Advantageously, the installation may be provided with mixer-summation means comprising a first input receiving the audio frequency signal previously stored on a sound carrier; a second input receiving the transformed parametric signal of the audio frequency signal thus stored; a third input receiving the audio frequency signal coming from a microphone intended for use by the patient to be treated; a fourth input receiving the parametric transformation of the signal coming from the microphone of the patient being treated; a fifth input receiving the audio frequency signal coming from a microphone intended for use by the user of the installation (for example a doctor); a sixth input receiving the parametric transformation of the audio frequency signal coming from the microphone of the user.

Preferably, two independent mixers-summators are used, one for each ear of the patient to be treated.

BRIEF DESCRIPTION OF THE DRAWINGS

Other characteristics and advantages of the invention will become apparent from the following detailed description, and the attached drawings, of which:

FIG. 1 is a diagram illustrating the principle of the installation in accordance with the invention;

FIG. 2 is a detailed electrical diagram of the audio frequency converter according to the invention;

FIG. 3 is an electrical diagram of an alternative embodiment of the converter according to the invention;

FIG. 4 is a partially detailed electrical diagram of the output switch of the installation according to the invention;

FIGS. 5a to 5c are chronograms illustrating the working of the installation described with reference to FIG. 4; and

FIG. 6 is a partially detailed electrical diagram of the output switch according to the invention.

DETAILED DESCRIPTION OF THE INVENTION

FIG. 1 shows, under the general reference CAFP, a parametric converter. In the present case, this converter is an audio frequency converter. It comprises an input E and an output S.

The input E receives an audio frequency signal Oe carrying natural sounds, that is to say a verbal, vocal or musical audio frequency signal, which may be produced just as well by a normal person as by the patient to be treated or by a musical source.

The natural signal is applied to a stage TOe, from which the outputs TE1 and TE2 are applied respectively to the inputs E1 and E2 of an audio frequency converter apparatus CAF.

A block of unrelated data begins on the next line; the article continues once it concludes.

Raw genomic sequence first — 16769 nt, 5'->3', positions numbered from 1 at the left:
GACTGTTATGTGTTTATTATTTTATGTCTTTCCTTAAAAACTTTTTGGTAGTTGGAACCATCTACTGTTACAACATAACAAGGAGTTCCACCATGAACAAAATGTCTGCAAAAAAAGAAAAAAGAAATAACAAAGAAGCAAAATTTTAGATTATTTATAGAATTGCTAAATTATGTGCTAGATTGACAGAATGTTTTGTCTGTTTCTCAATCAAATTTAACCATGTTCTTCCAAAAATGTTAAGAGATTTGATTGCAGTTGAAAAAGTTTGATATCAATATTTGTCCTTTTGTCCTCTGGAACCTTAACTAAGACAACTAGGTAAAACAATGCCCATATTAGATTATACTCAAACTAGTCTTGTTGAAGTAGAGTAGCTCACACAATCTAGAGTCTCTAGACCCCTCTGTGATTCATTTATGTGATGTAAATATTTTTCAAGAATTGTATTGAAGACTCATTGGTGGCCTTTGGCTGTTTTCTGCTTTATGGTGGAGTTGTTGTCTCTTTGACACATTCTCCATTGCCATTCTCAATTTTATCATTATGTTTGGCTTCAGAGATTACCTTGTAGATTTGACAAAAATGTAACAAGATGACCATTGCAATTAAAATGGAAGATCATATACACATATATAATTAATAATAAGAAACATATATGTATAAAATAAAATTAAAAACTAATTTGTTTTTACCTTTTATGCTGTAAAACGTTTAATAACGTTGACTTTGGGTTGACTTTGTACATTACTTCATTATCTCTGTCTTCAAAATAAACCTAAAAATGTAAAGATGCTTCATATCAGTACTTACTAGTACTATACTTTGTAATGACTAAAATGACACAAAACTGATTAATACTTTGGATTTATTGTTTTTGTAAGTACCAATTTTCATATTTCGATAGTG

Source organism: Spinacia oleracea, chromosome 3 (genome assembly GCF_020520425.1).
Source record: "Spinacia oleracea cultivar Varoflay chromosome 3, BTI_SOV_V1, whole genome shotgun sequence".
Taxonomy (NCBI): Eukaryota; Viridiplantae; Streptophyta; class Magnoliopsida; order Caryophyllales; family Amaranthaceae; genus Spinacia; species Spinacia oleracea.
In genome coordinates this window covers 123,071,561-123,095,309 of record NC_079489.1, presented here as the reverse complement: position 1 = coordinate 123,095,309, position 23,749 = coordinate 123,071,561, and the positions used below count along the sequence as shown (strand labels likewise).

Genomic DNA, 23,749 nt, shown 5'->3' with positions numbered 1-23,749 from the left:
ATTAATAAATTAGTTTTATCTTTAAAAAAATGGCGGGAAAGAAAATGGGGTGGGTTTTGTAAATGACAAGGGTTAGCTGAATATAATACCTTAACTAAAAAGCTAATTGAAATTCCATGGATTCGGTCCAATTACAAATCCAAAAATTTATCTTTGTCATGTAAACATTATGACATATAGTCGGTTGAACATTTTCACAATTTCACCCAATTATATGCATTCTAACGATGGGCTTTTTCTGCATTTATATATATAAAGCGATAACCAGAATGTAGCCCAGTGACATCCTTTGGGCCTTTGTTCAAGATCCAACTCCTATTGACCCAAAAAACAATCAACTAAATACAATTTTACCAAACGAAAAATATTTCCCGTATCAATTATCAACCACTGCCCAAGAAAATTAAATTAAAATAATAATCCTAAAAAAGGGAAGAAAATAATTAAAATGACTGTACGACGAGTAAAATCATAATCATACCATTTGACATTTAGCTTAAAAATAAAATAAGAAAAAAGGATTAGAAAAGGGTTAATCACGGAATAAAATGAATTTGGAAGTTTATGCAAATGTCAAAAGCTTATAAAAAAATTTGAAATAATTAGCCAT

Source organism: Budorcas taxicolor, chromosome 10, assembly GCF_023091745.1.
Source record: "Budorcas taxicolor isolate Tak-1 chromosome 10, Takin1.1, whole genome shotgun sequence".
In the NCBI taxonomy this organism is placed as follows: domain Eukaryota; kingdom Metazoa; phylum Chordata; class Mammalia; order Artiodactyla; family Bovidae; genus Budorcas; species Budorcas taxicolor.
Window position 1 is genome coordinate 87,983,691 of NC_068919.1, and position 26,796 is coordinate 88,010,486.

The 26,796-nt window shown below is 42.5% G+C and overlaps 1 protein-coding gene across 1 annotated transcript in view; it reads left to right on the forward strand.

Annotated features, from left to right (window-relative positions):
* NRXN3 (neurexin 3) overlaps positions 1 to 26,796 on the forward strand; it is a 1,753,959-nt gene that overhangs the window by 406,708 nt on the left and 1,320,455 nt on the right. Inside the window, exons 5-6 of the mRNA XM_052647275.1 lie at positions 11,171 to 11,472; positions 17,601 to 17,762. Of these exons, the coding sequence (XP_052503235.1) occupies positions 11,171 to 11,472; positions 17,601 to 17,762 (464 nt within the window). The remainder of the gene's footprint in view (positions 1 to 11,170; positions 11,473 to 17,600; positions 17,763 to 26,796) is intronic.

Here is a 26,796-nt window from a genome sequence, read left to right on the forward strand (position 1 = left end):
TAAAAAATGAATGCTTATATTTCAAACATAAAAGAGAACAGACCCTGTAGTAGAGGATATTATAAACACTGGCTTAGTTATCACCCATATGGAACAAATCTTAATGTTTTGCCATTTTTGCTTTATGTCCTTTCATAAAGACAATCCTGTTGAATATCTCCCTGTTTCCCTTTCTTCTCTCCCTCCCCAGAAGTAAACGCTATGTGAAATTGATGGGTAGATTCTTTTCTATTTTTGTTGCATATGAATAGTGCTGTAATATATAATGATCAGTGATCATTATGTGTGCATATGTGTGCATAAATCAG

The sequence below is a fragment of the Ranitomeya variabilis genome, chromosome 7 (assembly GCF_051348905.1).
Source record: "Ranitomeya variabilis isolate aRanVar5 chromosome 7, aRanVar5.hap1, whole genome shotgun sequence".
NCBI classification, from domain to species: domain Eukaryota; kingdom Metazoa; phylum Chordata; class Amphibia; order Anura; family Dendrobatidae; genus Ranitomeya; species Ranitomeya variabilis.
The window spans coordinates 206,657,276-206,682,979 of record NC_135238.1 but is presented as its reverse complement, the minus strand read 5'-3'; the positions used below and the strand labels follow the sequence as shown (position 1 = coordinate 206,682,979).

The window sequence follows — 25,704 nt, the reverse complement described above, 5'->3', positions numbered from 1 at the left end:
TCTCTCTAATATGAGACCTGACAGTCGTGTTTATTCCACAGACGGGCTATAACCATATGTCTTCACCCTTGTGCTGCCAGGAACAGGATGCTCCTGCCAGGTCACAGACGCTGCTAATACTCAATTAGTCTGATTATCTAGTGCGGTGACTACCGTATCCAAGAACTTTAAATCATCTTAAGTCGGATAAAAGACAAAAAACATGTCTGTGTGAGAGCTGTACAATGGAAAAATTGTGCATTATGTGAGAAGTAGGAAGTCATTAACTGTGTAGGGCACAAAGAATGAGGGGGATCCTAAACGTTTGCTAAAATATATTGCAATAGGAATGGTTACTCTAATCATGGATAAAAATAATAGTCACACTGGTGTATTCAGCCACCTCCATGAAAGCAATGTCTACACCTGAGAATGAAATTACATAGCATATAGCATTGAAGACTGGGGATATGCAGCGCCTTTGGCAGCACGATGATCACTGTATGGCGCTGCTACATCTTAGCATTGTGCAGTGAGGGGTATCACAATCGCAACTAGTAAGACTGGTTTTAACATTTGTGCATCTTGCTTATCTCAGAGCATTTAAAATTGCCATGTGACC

The output TE1 provides a signal Ae representing the amplitude of the natural signal whilst the output TE2 provides a signal Fe representing the frequency of the natural signal.

The audio frequency converter CAF which will be described in more detail below comprises two outputs NS1 and NS2 connected respectively to inputs PS1 and PS2 of an amplifier stage TPs which provides, at its output S, the parametric signal Ps.

It should be noted that the output NS1 provides a signal As representing the amplitude of the parametric signal whilst the output NS2 provides a signal Fs representing the frequency of the parametric signal.

At the output, the installation is provided with an output switch or adder CS receiving at its first input ME1 the parametric signal Ps and at its second input MS2 the natural signal Oe.

The applicant has noted that by varying the amplitude As and/or the frequency Fs of the parametric signal Ps as a function of the amplitude Ae and/or the frequency Fe of the audio frequency signal Oe, the parametric signal obtained at the output S possesses properties which allow the installation described in the previously mentioned patent to be improved.

More precisely, the applicant has noticed that in applying a parametric signal according to the equations shown below in respect of its frequency Fs and its amplitude As, the parametric signal is more pleasant to listen to by the person to be treated and produces better re-education results which will be described in more detail below using such a parametric signal.

As=K2 (1-K1Fe)(1+K4Ae)                                     (1)

Fs=(1-Q1Fe)Q2+Q0+Q3 Ae                                     (2)

More precisely, the applicant has noticed that in varying the amplitude As and/or the frequency Fs of the parametric signal Ps as a function of the logarithm of the amplitude Ae and/or the frequency Fe of the audio frequency signal Oe, the parametric signal Ps is even more pleasant to listen to by the person being treated.